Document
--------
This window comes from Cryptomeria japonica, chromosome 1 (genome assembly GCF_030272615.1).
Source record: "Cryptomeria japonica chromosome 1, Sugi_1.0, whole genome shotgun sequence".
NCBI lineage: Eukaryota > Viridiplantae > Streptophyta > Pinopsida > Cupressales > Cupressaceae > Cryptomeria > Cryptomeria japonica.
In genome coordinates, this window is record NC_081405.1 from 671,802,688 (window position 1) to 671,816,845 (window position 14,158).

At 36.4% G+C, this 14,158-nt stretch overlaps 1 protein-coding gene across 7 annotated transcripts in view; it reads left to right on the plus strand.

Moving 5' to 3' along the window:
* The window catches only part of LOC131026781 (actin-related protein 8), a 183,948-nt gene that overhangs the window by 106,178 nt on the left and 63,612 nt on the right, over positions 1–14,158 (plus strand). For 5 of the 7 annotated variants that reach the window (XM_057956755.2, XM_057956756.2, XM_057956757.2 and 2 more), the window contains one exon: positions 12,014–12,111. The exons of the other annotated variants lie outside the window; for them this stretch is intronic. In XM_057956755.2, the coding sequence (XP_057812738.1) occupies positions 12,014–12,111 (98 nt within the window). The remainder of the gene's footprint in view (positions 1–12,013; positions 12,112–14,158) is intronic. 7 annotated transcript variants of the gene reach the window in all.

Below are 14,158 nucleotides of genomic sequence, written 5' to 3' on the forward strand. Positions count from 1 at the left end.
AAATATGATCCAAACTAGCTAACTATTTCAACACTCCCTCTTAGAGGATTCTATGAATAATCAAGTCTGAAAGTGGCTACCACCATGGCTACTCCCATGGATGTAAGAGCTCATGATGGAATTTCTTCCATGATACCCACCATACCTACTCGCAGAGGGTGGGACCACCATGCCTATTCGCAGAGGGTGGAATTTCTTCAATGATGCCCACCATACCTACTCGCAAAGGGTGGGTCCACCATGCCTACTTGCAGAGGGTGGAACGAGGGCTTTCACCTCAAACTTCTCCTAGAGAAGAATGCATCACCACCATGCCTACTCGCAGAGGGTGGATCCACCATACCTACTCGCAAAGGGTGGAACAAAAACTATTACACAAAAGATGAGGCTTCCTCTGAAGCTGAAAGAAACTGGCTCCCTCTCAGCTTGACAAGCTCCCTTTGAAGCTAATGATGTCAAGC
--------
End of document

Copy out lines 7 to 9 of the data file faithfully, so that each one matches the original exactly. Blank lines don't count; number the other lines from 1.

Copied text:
* The window catches only part of LOC131026781 (actin-related protein 8), a 183,948-nt gene that overhangs the window by 106,178 nt on the left and 63,612 nt on the right, over positions 1–14,158 (plus strand). For 5 of the 7 annotated variants that reach the window (XM_057956755.2, XM_057956756.2, XM_057956757.2 and 2 more), the window contains one exon: positions 12,014–12,111. The exons of the other annotated variants lie outside the window; for them this stretch is intronic. In XM_057956755.2, the coding sequence (XP_057812738.1) occupies positions 12,014–12,111 (98 nt within the window). The remainder of the gene's footprint in view (positions 1–12,013; positions 12,112–14,158) is intronic. 7 annotated transcript variants of the gene reach the window in all.

Below are 14,158 nucleotides of genomic sequence, written 5' to 3' on the forward strand. Positions count from 1 at the left end.
AAATATGATCCAAACTAGCTAACTATTTCAACACTCCCTCTTAGAGGATTCTATGAATAATCAAGTCTGAAAGTGGCTACCACCATGGCTACTCCCATGGATGTAAGAGCTCATGATGGAATTTCTTCCATGATACCCACCATACCTACTCGCAGAGGGTGGGACCACCATGCCTATTCGCAGAGGGTGGAATTTCTTCAATGATGCCCACCATACCTACTCGCAAAGGGTGGGTCCACCATGCCTACTTGCAGAGGGTGGAACGAGGGCTTTCACCTCAAACTTCTCCTAGAGAAGAATGCATCACCACCATGCCTACTCGCAGAGGGTGGATCCACCATACCTACTCGCAAAGGGTGGAACAAAAACTATTACACAAAAGATGAGGCTTCCTCTGAAGCTGAAAGAAACTGGCTCCCTCTCAGCTTGACAAGCTCCCTTTGAAGCTAATGATGTCAAGC